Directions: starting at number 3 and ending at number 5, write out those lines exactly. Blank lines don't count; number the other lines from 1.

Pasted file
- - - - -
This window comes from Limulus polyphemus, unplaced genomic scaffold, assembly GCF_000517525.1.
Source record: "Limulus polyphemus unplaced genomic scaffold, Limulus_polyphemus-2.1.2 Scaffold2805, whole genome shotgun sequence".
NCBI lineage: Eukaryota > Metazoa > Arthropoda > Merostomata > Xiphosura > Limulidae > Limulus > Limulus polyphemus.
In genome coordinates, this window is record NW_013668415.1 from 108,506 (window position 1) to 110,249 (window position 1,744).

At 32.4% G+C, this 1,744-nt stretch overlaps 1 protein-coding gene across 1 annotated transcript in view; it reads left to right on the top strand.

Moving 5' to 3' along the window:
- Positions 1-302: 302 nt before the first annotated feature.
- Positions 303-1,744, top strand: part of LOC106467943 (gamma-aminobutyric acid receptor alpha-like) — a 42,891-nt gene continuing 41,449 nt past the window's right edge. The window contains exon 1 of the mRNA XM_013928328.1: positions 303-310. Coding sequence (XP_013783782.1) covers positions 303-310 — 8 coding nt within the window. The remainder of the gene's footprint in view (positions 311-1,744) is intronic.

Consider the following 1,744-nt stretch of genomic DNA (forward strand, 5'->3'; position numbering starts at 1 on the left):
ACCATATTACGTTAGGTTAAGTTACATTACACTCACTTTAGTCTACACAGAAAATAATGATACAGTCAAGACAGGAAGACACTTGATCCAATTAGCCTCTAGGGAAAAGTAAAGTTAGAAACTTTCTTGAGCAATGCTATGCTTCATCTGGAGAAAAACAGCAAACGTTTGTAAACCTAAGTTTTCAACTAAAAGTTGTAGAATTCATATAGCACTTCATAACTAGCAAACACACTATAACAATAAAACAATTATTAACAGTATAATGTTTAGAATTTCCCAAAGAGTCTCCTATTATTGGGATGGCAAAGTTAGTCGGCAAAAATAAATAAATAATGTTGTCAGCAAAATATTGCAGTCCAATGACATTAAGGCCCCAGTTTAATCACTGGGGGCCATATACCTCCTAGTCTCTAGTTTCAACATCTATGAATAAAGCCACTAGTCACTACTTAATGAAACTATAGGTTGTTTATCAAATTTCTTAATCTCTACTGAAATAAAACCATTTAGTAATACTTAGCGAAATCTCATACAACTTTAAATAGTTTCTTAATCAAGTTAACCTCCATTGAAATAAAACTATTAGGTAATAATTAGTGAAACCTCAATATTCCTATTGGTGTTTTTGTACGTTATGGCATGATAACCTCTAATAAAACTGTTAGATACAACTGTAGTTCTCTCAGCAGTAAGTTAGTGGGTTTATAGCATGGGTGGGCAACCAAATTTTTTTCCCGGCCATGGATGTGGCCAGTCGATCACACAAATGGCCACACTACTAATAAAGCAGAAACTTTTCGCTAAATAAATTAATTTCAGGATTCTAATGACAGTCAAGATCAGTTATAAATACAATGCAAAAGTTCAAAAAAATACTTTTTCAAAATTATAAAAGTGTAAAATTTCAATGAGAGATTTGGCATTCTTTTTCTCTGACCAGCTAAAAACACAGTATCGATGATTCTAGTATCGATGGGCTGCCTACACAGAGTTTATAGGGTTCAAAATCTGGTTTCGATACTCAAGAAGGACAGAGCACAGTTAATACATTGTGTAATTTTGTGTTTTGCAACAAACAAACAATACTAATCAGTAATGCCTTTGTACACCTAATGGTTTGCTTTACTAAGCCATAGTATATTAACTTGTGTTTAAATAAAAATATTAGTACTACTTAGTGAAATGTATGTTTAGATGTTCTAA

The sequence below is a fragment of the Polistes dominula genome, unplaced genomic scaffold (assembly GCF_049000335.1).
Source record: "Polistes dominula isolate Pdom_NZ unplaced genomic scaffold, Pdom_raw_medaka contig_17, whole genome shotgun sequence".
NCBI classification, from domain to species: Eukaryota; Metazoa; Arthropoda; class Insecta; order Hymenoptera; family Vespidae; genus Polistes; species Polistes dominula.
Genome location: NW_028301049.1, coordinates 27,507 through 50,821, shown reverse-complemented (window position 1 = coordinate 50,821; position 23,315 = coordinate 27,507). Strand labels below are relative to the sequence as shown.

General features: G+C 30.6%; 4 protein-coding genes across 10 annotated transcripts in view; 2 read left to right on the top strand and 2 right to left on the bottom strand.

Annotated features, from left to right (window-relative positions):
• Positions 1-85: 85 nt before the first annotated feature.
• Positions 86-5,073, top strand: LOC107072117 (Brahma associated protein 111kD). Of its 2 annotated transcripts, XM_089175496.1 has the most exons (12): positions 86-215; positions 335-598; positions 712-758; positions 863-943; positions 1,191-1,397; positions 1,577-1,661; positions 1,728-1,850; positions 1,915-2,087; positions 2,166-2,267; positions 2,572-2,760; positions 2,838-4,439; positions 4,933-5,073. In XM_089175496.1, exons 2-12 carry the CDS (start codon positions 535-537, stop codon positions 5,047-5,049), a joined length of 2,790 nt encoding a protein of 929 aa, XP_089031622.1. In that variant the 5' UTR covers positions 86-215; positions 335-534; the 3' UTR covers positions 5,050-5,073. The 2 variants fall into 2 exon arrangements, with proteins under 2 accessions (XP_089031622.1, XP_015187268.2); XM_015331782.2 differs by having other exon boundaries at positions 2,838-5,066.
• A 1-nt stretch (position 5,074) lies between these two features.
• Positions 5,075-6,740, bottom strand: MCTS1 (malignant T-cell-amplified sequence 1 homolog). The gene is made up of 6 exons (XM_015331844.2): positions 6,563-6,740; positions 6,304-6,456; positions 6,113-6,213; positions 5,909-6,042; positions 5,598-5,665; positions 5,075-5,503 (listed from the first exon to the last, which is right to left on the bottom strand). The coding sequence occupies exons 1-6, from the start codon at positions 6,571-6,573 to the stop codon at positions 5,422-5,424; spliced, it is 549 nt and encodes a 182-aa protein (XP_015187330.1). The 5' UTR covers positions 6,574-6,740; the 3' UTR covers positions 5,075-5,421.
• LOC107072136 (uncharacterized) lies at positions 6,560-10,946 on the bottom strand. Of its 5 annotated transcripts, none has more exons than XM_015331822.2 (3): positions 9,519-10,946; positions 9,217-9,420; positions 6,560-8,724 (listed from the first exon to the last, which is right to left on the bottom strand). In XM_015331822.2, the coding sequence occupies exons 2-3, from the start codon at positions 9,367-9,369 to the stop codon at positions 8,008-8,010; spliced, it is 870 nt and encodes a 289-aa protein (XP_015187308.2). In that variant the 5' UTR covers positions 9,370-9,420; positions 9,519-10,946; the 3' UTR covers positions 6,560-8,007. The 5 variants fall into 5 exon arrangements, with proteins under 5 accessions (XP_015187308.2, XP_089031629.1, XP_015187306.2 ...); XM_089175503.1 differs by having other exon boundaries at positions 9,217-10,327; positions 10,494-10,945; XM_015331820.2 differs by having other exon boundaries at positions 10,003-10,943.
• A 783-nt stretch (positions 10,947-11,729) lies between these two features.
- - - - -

NCBI lineage: Eukaryota > Metazoa > Arthropoda > Merostomata > Xiphosura > Limulidae > Limulus > Limulus polyphemus.
In genome coordinates, this window is record NW_013668415.1 from 108,506 (window position 1) to 110,249 (window position 1,744).

At 32.4% G+C, this 1,744-nt stretch overlaps 1 protein-coding gene across 1 annotated transcript in view; it reads left to right on the top strand.